From the start we are sky and land creatures, flying through space at a million miles an hour* while walking on land that seems solid and stable but we know is just another coincidence of continental plates, sea levels, tectonic shifts, ice ages … we live in the sweet spot, just now. But we are creatures of uncontrollable fire, too, true to our first home in the stars – unimaginably immense bursts of light and heat, burning gas in the night, a conflagration of potential.

And then again, of course, our ancestors first evolved in salt water, evolving over millions of years out of that amniotic fluid, replicating cells before arising softly from the sea, gulping in air as oxygen became available, stepping out for the next adventure.

 

images

To do this – to sing up the song of the earth and the stars, the fire dragons and water devas, the archetypal guides and wise advice and flighty air spirits and everyday ‘down to earth’ advice so that we can learn to live at peace with our earthly existence – we need to build relationships with place. Because we are limited; we have bodies, which are breathed through by life; and we have appetites, hunger and thirst and more, which we must satisfy. We live as part of an ecology of limit – not scarcity, but of a biodiversity that cannot be reduced to sets of resources that we are free to tap and extract as if life on earth could just keep on sustaining us forever. We live in places that offer certain amounts of warmth and nourishment, relying on stuff (material and intangible) that needs to be shared amongst the creatures.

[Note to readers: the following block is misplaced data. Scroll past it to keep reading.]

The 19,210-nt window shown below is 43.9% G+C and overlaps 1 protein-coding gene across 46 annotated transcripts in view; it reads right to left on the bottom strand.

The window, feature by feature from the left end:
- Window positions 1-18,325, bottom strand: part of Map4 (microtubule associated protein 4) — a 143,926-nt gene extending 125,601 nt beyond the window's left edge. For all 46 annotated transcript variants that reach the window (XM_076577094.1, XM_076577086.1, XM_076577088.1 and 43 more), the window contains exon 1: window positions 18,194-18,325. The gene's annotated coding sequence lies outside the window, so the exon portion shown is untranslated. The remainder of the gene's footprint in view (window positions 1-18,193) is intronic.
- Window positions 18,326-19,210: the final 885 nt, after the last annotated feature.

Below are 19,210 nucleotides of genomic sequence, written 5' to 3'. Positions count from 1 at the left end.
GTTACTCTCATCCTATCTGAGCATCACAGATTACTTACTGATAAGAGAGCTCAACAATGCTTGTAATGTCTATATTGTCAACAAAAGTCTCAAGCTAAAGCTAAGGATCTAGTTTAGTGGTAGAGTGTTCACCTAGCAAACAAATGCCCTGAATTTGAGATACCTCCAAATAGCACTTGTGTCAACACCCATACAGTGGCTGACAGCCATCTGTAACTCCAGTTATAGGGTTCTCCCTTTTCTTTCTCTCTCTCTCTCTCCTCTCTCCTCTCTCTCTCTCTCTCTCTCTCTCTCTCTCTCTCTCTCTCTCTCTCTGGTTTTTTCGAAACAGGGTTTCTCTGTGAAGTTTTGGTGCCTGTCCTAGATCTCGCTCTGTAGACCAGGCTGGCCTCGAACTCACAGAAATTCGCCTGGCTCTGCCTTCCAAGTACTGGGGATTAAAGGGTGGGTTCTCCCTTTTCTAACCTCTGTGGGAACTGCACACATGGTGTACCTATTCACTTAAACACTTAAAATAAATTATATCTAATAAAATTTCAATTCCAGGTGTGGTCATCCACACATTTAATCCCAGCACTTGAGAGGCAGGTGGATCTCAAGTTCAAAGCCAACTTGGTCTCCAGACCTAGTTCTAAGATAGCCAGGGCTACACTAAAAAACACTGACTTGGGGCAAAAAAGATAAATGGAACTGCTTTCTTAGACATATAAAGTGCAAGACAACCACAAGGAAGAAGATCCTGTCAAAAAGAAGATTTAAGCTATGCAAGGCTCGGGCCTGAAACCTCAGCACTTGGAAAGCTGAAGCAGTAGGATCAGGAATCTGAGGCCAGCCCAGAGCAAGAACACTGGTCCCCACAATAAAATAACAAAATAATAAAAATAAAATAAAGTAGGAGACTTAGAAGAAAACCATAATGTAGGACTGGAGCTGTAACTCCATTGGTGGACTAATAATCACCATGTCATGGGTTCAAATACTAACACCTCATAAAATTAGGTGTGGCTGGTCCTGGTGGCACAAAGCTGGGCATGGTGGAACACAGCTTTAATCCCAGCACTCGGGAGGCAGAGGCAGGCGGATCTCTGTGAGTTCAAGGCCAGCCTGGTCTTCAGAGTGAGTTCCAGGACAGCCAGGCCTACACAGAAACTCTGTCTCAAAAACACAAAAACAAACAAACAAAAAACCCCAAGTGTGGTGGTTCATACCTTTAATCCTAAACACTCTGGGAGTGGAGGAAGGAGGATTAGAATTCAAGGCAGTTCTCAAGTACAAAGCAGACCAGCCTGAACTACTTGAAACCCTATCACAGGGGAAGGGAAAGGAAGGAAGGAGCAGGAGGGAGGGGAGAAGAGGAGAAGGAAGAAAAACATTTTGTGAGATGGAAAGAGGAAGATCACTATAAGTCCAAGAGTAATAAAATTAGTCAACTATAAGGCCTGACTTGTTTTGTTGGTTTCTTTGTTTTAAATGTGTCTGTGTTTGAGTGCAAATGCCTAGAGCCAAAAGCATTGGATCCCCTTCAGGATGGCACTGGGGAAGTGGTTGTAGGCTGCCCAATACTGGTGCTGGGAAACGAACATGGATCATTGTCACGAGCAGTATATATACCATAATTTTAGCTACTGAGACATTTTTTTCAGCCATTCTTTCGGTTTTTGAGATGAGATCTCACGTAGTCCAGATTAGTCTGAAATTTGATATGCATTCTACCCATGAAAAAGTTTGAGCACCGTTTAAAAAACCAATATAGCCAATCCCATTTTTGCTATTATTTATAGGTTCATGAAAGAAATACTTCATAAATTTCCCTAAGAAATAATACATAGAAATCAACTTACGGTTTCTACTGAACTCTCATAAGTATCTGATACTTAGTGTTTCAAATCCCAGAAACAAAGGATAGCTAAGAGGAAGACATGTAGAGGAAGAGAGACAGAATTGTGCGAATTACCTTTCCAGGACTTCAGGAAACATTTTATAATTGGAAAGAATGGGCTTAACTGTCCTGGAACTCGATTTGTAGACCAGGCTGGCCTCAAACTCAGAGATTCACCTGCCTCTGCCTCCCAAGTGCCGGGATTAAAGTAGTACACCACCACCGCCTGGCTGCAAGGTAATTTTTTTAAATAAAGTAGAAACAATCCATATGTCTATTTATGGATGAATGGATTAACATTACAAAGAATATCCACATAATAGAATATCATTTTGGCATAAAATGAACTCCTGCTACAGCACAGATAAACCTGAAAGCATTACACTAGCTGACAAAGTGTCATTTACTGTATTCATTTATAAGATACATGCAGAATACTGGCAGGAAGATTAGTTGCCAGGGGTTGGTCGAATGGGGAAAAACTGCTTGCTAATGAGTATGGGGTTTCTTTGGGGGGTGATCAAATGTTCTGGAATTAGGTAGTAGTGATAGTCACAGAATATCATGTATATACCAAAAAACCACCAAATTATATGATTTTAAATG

images-3